Weekly Review of COVID-19 Data

SOUTH CENTRAL IDAHO – Three south central Idaho counties are headed toward critical (red) risk levels as case counts and positivity rates reported to South Central Public Health District (SCPHD) are surging in Twin Falls, Cassia, and Minidoka counties. The regional hospital status is critical, as staffing and bed availability has been severely impacted by COVID-19.

“Our case trends and the impact we are seeing to our healthcare system is alarming,” said Melody Bowyer, SCPHD District Director. “If we continue this course we will likely reach critical risk level by next Thursday in several counties.”

Case counts in the rest of the district are also trending upward, with the majority of cases in the region reported in young people ages 18-39 years old. Since August, cases reported among children ages 5 to 17 in the region have increased dramatically. Two of these cases have developed multisystem inflammatory syndrome (MIS-C), a severe and potentially fatal condition associated with COVID-19.

“Young people are not immune to this disease. Our concern is that our youth will be infected and pass the disease on to the rest of their household- including their elderly and vulnerable family members,” said Bowyer. “Our investigators have found many individuals who have tested positive recently attended small social gatherings, like sporting events, where they may have accidentally spread the virus.”

Case counts have recently surged to more than 120 cases reported a day on average across the district. In the last calendar week, October 4th to 10th, more than 840 cases were reported. That is more cases than were reported in March and April combined. As cases surge, investigators and close contact tracers are racing to keep up.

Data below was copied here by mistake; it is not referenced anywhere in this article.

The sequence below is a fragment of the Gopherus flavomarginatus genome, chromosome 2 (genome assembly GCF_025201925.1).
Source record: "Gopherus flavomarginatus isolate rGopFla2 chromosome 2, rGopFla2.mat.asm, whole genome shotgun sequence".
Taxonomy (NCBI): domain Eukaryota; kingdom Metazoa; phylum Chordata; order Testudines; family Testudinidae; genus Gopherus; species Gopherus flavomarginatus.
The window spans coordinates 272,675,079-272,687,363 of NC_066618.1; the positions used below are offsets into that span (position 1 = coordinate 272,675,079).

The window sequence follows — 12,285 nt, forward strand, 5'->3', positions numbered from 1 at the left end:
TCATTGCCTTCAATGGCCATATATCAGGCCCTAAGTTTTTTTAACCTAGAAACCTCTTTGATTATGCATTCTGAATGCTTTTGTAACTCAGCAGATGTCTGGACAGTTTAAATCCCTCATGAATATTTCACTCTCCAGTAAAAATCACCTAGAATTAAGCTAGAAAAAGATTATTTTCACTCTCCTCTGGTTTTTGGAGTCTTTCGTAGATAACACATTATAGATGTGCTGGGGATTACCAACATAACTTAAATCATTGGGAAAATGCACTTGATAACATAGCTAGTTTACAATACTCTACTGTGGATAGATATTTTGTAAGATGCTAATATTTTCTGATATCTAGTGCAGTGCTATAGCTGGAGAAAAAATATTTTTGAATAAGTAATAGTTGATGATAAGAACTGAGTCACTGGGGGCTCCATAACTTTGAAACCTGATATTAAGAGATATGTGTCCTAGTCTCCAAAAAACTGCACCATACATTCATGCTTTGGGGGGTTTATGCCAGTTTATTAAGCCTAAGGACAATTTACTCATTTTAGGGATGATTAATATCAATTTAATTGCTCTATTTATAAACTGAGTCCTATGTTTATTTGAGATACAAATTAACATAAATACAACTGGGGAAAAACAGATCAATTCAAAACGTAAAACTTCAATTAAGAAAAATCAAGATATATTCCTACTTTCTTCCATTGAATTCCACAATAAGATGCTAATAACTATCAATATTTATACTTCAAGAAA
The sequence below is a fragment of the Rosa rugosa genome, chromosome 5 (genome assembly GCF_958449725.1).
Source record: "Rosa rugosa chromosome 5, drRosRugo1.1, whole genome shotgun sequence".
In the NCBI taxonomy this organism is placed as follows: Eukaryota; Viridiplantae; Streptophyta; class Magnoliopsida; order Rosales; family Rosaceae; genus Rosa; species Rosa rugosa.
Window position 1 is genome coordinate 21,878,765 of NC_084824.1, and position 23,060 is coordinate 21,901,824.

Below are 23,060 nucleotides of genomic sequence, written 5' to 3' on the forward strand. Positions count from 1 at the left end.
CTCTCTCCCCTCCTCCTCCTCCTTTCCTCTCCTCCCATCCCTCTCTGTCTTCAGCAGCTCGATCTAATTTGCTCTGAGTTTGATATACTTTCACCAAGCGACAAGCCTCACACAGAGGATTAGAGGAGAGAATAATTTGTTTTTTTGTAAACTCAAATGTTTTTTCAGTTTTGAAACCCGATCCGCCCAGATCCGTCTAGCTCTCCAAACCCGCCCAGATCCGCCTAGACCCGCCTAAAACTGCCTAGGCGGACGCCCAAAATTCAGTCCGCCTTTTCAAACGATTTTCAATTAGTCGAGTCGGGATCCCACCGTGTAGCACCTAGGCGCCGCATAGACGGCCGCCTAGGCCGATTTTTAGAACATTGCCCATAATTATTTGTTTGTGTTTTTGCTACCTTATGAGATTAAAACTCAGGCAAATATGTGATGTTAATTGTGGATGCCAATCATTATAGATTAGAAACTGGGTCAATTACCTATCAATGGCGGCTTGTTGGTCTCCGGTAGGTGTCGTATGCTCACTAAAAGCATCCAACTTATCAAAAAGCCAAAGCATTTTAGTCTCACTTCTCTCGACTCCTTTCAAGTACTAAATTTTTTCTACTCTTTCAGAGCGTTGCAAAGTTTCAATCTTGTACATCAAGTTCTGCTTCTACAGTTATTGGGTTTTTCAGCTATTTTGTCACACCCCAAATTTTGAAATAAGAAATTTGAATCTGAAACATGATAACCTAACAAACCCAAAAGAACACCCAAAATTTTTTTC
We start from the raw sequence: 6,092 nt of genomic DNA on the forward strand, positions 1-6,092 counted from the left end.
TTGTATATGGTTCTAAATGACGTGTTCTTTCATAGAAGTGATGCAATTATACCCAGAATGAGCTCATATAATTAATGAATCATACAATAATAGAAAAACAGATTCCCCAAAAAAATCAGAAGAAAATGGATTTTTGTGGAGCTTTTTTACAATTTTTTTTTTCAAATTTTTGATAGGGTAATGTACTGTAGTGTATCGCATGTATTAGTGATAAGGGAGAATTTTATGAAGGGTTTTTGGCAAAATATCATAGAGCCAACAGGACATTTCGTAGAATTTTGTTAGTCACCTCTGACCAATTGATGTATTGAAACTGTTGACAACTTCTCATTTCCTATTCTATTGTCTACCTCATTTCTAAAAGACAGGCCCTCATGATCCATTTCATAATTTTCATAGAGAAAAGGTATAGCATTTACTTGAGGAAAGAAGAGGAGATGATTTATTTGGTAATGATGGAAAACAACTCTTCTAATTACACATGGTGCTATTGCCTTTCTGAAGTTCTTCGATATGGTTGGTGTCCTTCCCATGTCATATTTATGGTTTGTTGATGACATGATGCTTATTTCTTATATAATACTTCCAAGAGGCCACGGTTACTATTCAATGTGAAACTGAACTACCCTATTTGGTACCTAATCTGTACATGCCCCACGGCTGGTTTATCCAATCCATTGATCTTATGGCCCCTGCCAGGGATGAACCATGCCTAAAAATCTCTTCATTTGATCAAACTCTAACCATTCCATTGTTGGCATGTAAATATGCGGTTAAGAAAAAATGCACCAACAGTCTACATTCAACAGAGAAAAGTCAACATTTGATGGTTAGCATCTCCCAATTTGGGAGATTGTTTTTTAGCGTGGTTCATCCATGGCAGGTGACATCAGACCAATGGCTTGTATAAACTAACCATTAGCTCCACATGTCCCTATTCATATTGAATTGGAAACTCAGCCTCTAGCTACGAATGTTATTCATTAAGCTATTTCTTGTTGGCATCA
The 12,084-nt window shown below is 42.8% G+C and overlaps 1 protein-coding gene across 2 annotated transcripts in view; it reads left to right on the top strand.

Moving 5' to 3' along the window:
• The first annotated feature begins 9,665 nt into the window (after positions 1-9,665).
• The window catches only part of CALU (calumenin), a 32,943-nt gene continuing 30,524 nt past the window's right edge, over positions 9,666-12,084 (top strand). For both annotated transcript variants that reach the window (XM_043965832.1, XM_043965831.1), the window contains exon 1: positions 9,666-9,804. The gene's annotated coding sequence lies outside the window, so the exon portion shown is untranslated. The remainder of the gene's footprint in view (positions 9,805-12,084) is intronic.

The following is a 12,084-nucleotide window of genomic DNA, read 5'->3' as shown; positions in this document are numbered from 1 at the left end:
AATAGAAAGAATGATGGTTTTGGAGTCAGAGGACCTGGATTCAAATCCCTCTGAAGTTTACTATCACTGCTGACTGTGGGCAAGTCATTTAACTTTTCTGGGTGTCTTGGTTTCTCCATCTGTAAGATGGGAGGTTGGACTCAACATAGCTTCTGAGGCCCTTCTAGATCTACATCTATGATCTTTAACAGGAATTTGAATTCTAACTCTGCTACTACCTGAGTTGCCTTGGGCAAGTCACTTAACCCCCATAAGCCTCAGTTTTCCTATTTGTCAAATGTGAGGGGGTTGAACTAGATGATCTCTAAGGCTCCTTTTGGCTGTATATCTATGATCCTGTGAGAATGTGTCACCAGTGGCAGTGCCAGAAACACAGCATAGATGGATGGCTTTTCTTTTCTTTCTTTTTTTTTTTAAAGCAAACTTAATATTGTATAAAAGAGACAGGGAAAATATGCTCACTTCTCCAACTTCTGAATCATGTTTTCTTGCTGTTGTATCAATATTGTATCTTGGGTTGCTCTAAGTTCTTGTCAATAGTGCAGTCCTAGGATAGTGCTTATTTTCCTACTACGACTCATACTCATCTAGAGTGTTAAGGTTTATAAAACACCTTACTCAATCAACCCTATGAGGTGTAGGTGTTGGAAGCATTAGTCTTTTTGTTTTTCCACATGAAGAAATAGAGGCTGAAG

“Don’t wait for public health to call you. We are working quickly and expanding our staffing but, in some cases, it still may take a few days to make contact,” Tanis Maxwell, Epidemiology Program Manager. “Don’t wait to reach out. Let your close contacts know as soon as you get your test results so they can quarantine and keep the virus from spreading further.”

Close contacts are people who have spent at least 15 minutes within six feet of a person who has a confirmed case of COVID-19. Contact tracing should include people who have had that contact up to two days before symptoms began or someone tested positive for COVID-19. Close contact should quarantine for 14 days starting the day after their last contact with a confirmed case. Individuals who have tested positive should completely isolated for at least 10 days and meet other epidemiological criteria before they leave their home.

“Our case counts are surging beyond anything we’ve seen so far in this pandemic,” said Bowyer. “We need to put our politics and personal differences aside to come together and protect our community.”

Most counties in south central Idaho are currently in the high risk (orange) tier for COVID-19 spread. Among other recommendations, SCPHD urges all residents in these communities wear masks in public places, take extra precautions at sporting events, limit gatherings to fifty or fewer people, and high-risk individuals take extra precautions to safeguard their health.

A full list of recommendations for both the high (orange) and critical (red) risk levels can be found in the regional risk level plan at https://phd5.idaho.gov/coronavirus.

More information:

SCPHD is running two hotlines for information about COVID-19: one in Spanish, at (208) 737-5965, and one in English at (208) 737-1138. The hotline is open on business days from 8 a.m. to 5 p.m. and weekends from 10 a.m. to 2 p.m.

Please refer to https://phd5.idaho.gov/coronavirus for daily numbers, guidance, and resources.

*NEW* Please refer to https://phd5.idaho.gov/COVID-school for guidance and resources specific to students, parents, and school staff.

Refer to https://phd5.idaho.gov/coronavirus-dashboard/ for weekly demographic and data. This data is updated weekly on Wednesdays.

Weekly review of COVID-19 data shows case trends, positivity rates, and hospital impact headed toward critical risk levels in three counties.

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